Flashy Projects Generate Taxpayer Losses

A state economy isn't made up of the biggest companies

According to MIRS News, Sen. Mike Kowall, R-White Lake, is pushing for driverless vehicle legislation, hoping to land a research center in Willow Run. The intent of the legislation, MIRS said, “is to propel Michigan to the head of the line in the highly competitive autonomous sweepstakes, which involves such states as California, Nevada, Texas and Florida.”

According to the news site, Kowall issued a warning: “If we do nothing, that would be irresponsible. We'd lose jobs. We'd lose people moving away wholesale and the universities promoting these studies, everybody would move out of state.”

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There are often “competitions” between states for projects. Lawmakers tend to send heaps of taxpayer dollars to companies that try to play one state or locality off the other as they consider where to place new projects.

It’s a good thing that the state economy relies upon decentralized decision-making to create jobs instead of political deals. The deals are not the fountain of all economic activity, as portrayed by policymakers.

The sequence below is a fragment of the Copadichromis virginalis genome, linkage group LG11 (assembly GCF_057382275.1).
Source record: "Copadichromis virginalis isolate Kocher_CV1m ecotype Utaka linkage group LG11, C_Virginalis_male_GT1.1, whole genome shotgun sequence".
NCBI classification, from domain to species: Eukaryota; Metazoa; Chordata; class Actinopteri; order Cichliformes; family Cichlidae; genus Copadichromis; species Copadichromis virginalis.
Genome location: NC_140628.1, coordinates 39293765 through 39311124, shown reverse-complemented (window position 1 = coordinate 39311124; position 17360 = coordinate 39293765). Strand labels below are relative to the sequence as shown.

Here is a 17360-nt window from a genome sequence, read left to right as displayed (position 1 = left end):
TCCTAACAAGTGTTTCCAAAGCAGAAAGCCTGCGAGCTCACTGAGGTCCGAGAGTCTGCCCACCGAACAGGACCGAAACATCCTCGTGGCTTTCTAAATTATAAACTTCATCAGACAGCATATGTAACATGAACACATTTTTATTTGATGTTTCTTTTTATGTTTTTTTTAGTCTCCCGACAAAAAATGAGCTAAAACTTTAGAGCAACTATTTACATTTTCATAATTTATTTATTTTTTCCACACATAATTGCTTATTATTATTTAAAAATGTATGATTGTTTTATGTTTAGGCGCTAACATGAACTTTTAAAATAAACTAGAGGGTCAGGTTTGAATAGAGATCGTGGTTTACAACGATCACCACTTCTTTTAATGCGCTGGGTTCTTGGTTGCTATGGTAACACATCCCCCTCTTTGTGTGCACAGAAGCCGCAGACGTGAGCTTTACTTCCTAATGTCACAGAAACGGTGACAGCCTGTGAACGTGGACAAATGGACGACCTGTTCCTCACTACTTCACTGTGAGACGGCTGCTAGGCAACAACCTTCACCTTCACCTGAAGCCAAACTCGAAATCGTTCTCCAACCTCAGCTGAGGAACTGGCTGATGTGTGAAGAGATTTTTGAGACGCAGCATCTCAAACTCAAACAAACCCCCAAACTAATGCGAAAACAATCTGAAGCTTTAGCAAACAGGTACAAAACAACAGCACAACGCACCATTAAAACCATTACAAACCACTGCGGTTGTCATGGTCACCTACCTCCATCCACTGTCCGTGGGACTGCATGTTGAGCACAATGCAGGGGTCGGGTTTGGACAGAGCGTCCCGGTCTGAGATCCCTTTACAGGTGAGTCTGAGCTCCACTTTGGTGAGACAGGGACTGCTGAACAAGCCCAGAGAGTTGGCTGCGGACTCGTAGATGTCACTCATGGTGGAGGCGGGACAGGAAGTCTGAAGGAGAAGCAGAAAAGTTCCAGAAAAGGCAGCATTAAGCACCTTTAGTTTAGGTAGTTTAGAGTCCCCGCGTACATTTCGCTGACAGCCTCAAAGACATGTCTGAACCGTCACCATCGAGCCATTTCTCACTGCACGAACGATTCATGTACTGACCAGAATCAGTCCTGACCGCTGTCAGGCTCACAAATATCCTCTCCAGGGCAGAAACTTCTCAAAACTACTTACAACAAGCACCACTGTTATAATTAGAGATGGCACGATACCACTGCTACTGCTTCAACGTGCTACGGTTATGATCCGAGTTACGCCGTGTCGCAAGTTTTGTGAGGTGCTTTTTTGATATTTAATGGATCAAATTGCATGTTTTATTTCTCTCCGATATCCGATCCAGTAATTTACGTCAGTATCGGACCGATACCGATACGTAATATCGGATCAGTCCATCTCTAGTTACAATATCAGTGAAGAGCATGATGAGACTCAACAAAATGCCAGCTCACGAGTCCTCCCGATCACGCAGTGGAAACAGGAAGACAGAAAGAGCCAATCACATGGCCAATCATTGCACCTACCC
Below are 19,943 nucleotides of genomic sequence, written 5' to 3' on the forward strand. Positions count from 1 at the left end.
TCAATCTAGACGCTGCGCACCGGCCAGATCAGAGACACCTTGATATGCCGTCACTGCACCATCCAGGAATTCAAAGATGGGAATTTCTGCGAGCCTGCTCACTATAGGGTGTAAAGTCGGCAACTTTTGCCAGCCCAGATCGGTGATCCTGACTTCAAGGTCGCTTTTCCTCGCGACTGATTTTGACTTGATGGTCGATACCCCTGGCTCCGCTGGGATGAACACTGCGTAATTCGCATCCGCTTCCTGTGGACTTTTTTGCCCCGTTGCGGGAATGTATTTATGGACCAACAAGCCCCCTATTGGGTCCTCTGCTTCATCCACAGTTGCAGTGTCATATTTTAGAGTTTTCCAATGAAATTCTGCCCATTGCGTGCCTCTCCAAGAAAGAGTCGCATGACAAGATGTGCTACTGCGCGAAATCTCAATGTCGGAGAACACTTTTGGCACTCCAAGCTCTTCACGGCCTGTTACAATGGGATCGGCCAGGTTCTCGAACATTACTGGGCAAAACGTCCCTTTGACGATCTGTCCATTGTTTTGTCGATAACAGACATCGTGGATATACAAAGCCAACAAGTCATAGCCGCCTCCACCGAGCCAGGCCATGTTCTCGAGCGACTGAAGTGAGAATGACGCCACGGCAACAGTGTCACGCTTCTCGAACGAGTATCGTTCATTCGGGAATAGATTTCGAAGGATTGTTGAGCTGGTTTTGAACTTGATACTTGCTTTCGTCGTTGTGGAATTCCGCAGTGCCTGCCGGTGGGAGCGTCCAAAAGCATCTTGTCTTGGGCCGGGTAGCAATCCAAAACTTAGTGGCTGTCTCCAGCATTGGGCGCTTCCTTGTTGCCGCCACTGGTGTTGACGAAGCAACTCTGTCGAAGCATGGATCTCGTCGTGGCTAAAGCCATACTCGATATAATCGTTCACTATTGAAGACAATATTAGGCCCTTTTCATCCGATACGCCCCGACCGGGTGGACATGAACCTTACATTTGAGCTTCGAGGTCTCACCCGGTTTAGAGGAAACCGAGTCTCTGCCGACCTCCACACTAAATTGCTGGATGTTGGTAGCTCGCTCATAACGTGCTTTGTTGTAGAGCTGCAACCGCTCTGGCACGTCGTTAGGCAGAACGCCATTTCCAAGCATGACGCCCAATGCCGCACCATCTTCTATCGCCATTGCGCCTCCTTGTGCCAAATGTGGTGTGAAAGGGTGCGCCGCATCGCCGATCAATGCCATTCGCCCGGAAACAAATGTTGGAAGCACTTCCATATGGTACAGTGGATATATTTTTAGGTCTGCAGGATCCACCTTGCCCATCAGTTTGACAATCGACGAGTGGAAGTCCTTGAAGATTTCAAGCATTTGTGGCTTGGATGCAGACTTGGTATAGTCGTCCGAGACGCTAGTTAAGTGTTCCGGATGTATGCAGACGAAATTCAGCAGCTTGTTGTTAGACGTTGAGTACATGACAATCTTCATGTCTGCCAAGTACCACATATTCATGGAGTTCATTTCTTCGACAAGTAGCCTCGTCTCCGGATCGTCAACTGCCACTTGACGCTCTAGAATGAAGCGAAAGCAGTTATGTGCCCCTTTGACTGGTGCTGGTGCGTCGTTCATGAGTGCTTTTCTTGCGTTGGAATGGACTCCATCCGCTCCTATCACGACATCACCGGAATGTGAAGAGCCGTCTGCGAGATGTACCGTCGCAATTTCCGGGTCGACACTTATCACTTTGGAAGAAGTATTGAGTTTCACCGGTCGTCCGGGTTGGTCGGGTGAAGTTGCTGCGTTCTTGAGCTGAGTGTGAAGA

That is because a state economy is not the compilation of the biggest companies and favored industries, but rather the result of decisions made by thousands of business owners and managers. There are thousands of jobs created and lost every month. At best, politicians make deals for dozens, and these rarely come to fruition. And there is an economic cost to the taxpayer dollars used to lure companies not accounted for in the job announcements.

Some of Kowall’s proposals may prove to be valuable. Creating a legislative environment that allows self-driving vehicles is an important thing to do, considering that many of our laws on road and vehicle usage assume that there is a person driving.

But the competition for flashy projects results in taxpayer losses.

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